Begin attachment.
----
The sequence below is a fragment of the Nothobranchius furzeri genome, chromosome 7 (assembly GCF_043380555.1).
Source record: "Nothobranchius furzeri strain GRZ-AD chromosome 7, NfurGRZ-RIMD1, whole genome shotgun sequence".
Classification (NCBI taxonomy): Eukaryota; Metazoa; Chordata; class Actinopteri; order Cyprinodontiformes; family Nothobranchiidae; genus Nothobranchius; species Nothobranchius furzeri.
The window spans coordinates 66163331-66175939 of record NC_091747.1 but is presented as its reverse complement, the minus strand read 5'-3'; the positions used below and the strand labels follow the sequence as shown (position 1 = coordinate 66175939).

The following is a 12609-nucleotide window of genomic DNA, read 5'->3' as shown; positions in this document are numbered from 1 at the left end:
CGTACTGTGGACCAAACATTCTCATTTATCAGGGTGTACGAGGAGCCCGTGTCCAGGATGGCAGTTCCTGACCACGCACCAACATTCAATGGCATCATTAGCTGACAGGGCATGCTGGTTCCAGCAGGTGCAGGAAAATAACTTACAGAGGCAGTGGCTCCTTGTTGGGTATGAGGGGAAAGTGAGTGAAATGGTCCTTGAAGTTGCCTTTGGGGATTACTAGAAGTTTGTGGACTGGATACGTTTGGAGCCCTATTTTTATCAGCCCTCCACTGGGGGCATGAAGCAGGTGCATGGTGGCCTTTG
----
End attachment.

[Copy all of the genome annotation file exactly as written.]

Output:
The sequence below is a fragment of the Nothobranchius furzeri genome, chromosome 7 (assembly GCF_043380555.1).
Source record: "Nothobranchius furzeri strain GRZ-AD chromosome 7, NfurGRZ-RIMD1, whole genome shotgun sequence".
Classification (NCBI taxonomy): Eukaryota; Metazoa; Chordata; class Actinopteri; order Cyprinodontiformes; family Nothobranchiidae; genus Nothobranchius; species Nothobranchius furzeri.
The window spans coordinates 66163331-66175939 of record NC_091747.1 but is presented as its reverse complement, the minus strand read 5'-3'; the positions used below and the strand labels follow the sequence as shown (position 1 = coordinate 66175939).

The following is a 12609-nucleotide window of genomic DNA, read 5'->3' as shown; positions in this document are numbered from 1 at the left end:
CGTACTGTGGACCAAACATTCTCATTTATCAGGGTGTACGAGGAGCCCGTGTCCAGGATGGCAGTTCCTGACCACGCACCAACATTCAATGGCATCATTAGCTGACAGGGCATGCTGGTTCCAGCAGGTGCAGGAAAATAACTTACAGAGGCAGTGGCTCCTTGTTGGGTATGAGGGGAAAGTGAGTGAAATGGTCCTTGAAGTTGCCTTTGGGGATTACTAGAAGTTTGTGGACTGGATACGTTTGGAGCCCTATTTTTATCAGCCCTCCACTGGGGGCATGAAGCAGGTGCATGGTGGCCTTTG